Martin Collins, acknowledging that weariness in patient well-doing is probably the biggest affliction upon God"s Church, urges that we sow spiritual seed (largely thoughts and deeds) in order to reap spiritual character (fruits of repentance and fruit. . .
Noah is an outstanding example of persevering through a dreadful experience. Not only did he persevere through the Flood, but also through 120 years of preparations.
The book of Hebrews provides reasons to recapture flagging zeal, focusing on the reason for our hope and faith, establishing Christ's credentials.
Some of us, facing the stress of the times, may simply be going through the motions but losing every vestige of faith. We must strengthen our convictions.
Even with Christ's sacrifice, God does not owe us salvation. We are called to walk, actively putting to death our carnal natures, resisting the complacency.
John Ritenbaugh reflects that the book of Hebrews is perhaps the least understood, most complex and most scholarly of all the books in the New Testament. However, in terms of spiritual insight, it is a pivotal book, whose function is to bridge the purposes. . .
John Reid, drawing on an example of an exhausted military medic, explores the problem of burnout with the attending symptoms of collapse, callousness, and giving up. The inability of solving mounting cultural and social problems despite advances in technol. . .
John Ritenbaugh, suggesting that we have an ambivalent attitude to change, resisting it when it upsets our equilibrium or desiring it when we are in dire straits, proclaims that God deliberately places change in our lives to bring about spiritual growth to. . .
In an environment in which we are continually lied to (in politics, popular media, marketing techniques, insurance adjustment, etc.) it is no wonder that our faith in anything is flagging. Nevertheless, we are asked to believe in a Being nobody has directl. . .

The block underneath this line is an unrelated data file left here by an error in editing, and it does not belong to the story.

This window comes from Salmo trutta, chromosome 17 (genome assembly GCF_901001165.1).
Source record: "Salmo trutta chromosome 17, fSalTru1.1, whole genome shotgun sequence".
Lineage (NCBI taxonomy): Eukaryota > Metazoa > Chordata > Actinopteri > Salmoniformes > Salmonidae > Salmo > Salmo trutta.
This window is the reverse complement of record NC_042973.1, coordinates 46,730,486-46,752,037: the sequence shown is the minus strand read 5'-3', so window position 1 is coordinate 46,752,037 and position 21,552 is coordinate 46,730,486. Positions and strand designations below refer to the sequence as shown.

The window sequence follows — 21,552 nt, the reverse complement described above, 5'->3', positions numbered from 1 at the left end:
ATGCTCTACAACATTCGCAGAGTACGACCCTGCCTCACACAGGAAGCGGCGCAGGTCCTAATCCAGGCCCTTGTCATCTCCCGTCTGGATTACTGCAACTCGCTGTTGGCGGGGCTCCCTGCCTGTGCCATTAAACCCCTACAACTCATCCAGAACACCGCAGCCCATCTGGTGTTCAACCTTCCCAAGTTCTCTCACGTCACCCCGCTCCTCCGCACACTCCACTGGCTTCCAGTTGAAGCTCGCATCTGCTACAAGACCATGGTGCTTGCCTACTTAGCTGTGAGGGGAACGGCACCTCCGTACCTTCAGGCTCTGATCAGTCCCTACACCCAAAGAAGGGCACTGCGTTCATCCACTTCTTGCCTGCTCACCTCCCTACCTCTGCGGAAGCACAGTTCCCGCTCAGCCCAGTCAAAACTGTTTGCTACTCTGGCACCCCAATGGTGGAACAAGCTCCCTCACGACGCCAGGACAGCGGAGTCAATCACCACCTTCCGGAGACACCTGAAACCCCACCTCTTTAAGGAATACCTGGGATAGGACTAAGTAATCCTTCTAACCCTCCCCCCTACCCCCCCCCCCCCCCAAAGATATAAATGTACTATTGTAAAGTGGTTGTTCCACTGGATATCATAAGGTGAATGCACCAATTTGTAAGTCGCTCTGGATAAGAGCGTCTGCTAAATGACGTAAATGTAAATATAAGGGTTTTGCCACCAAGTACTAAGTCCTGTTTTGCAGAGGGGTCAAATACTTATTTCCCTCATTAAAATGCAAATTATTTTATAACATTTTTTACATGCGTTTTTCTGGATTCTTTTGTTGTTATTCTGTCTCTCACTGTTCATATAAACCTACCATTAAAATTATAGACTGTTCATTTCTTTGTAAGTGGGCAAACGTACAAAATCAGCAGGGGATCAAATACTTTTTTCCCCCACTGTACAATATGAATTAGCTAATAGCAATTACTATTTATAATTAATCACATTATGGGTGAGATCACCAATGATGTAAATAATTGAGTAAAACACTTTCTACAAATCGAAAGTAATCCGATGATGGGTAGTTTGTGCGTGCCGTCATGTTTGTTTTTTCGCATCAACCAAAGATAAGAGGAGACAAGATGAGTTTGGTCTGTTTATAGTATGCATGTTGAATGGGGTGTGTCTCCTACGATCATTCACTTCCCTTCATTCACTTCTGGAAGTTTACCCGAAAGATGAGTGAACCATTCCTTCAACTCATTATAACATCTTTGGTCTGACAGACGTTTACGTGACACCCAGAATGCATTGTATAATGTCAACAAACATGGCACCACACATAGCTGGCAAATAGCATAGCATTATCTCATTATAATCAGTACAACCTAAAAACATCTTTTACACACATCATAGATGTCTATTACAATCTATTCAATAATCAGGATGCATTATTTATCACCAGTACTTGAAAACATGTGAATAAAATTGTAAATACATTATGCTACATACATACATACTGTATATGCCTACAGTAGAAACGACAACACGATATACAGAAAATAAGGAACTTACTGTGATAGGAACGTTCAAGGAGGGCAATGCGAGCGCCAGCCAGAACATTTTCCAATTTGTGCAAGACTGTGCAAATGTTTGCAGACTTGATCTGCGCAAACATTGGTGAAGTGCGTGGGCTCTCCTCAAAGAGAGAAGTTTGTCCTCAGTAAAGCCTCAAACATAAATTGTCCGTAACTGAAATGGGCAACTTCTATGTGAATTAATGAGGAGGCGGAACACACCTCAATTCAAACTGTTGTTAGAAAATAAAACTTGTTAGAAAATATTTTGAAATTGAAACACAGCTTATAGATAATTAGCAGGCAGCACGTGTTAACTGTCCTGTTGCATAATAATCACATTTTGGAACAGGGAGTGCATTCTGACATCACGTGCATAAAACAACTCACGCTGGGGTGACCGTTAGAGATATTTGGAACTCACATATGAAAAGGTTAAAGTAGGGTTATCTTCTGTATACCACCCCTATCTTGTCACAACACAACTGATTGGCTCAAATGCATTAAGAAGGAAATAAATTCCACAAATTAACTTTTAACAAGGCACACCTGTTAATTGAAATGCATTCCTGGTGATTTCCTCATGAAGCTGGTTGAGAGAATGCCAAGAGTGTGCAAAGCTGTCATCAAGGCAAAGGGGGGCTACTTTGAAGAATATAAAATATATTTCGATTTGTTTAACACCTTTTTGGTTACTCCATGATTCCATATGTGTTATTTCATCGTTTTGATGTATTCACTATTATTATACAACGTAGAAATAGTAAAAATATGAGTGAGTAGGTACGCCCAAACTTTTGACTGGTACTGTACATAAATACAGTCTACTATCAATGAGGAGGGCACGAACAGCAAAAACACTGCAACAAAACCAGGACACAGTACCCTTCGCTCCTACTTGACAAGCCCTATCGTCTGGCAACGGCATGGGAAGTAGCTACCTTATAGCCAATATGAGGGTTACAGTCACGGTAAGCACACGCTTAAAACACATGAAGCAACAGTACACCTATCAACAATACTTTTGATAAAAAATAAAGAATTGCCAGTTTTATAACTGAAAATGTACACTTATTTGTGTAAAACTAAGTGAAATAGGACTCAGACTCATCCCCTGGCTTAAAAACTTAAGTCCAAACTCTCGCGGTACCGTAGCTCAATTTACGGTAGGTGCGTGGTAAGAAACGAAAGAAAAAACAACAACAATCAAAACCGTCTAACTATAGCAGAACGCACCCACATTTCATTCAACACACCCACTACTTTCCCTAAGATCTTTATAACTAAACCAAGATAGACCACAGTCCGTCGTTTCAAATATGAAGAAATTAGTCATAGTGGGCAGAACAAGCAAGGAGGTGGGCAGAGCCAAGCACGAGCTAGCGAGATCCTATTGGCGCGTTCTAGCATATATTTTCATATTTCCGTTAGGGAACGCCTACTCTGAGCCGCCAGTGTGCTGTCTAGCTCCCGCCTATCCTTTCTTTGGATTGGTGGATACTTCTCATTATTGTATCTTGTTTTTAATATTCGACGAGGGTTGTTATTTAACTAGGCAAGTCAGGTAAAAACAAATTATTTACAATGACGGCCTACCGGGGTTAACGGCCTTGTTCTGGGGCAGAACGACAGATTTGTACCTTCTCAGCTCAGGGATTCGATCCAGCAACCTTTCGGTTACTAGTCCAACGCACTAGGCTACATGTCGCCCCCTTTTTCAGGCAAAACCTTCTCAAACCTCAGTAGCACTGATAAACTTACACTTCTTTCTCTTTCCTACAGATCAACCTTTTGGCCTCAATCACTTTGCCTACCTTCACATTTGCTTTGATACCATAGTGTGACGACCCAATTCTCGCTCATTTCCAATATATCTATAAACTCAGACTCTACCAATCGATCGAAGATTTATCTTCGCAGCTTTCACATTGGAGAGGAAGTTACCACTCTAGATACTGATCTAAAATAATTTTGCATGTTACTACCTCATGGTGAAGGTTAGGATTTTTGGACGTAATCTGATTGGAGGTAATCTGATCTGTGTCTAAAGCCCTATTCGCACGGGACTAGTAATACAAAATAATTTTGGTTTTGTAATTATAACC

John Ritenbaugh tackles the eternal security doctrine, a teaching that militates against good works, something that God had ordained for all of us. Works demonstrate our faith, our response to God's calling and His freely given grace. Reciprocity is always. . .
We cannot become weary of well-doing, allowing our first love to deteriorate, looking to the world for satisfaction. Here are 8 tests of our love for Christ.
We must emulate Christ, who learned through suffering, preparing Himself for His role as High Priest. Giving in alienates us from the fellowship with God.
John Ritenbaugh focuses upon a phenomenon described by Alvin Toffler as Future Shock, a stressful malady caused by an inability to accommodate or adjust to rapid change. Over-stimulation and rapid change (accompanied by the death of permanence) eventually . . .
Our hope is based on having a living Savior. At times we are discouraged and overwhelmed, but God has not left us—though unseen, He is in the trials with us.
As Christians, we realize that God is not only powerful, but He is also the source of all power. How do we translate this understanding into practical action? John Ritenbaugh explains how we can tap into God's power to avoid slipping into apostasy.
John Ritenbaugh focuses upon Abraham's example of going to war. Even though God does not glorify war, there are spiritual parallels we can learn from it, including discipline and self-sacrifice. Abraham was willing to lay down his life to rescue his nephew. . .
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